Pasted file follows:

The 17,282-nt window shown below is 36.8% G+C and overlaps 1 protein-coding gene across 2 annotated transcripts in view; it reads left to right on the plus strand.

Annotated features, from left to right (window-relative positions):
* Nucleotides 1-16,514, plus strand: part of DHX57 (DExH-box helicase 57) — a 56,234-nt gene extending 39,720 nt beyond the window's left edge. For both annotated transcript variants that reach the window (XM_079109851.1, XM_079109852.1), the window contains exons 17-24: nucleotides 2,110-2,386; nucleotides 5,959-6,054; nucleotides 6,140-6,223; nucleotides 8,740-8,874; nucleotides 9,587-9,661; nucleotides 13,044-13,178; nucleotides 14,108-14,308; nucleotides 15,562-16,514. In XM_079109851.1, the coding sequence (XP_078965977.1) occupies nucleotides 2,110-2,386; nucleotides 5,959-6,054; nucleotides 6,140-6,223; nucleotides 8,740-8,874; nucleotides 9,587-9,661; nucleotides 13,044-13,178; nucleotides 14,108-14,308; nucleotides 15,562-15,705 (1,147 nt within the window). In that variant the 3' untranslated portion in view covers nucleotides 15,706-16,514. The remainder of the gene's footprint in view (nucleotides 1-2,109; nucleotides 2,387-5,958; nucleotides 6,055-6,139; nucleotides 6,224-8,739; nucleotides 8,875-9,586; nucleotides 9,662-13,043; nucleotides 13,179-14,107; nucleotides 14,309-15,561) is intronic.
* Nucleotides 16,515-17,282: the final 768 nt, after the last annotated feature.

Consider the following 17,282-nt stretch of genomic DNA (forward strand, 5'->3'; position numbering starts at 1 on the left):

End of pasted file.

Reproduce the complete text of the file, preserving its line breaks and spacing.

The 17,282-nt window shown below is 36.8% G+C and overlaps 1 protein-coding gene across 2 annotated transcripts in view; it reads left to right on the plus strand.

Annotated features, from left to right (window-relative positions):
* Nucleotides 1-16,514, plus strand: part of DHX57 (DExH-box helicase 57) — a 56,234-nt gene extending 39,720 nt beyond the window's left edge. For both annotated transcript variants that reach the window (XM_079109851.1, XM_079109852.1), the window contains exons 17-24: nucleotides 2,110-2,386; nucleotides 5,959-6,054; nucleotides 6,140-6,223; nucleotides 8,740-8,874; nucleotides 9,587-9,661; nucleotides 13,044-13,178; nucleotides 14,108-14,308; nucleotides 15,562-16,514. In XM_079109851.1, the coding sequence (XP_078965977.1) occupies nucleotides 2,110-2,386; nucleotides 5,959-6,054; nucleotides 6,140-6,223; nucleotides 8,740-8,874; nucleotides 9,587-9,661; nucleotides 13,044-13,178; nucleotides 14,108-14,308; nucleotides 15,562-15,705 (1,147 nt within the window). In that variant the 3' untranslated portion in view covers nucleotides 15,706-16,514. The remainder of the gene's footprint in view (nucleotides 1-2,109; nucleotides 2,387-5,958; nucleotides 6,055-6,139; nucleotides 6,224-8,739; nucleotides 8,875-9,586; nucleotides 9,662-13,043; nucleotides 13,179-14,107; nucleotides 14,309-15,561) is intronic.
* Nucleotides 16,515-17,282: the final 768 nt, after the last annotated feature.

Consider the following 17,282-nt stretch of genomic DNA (forward strand, 5'->3'; position numbering starts at 1 on the left):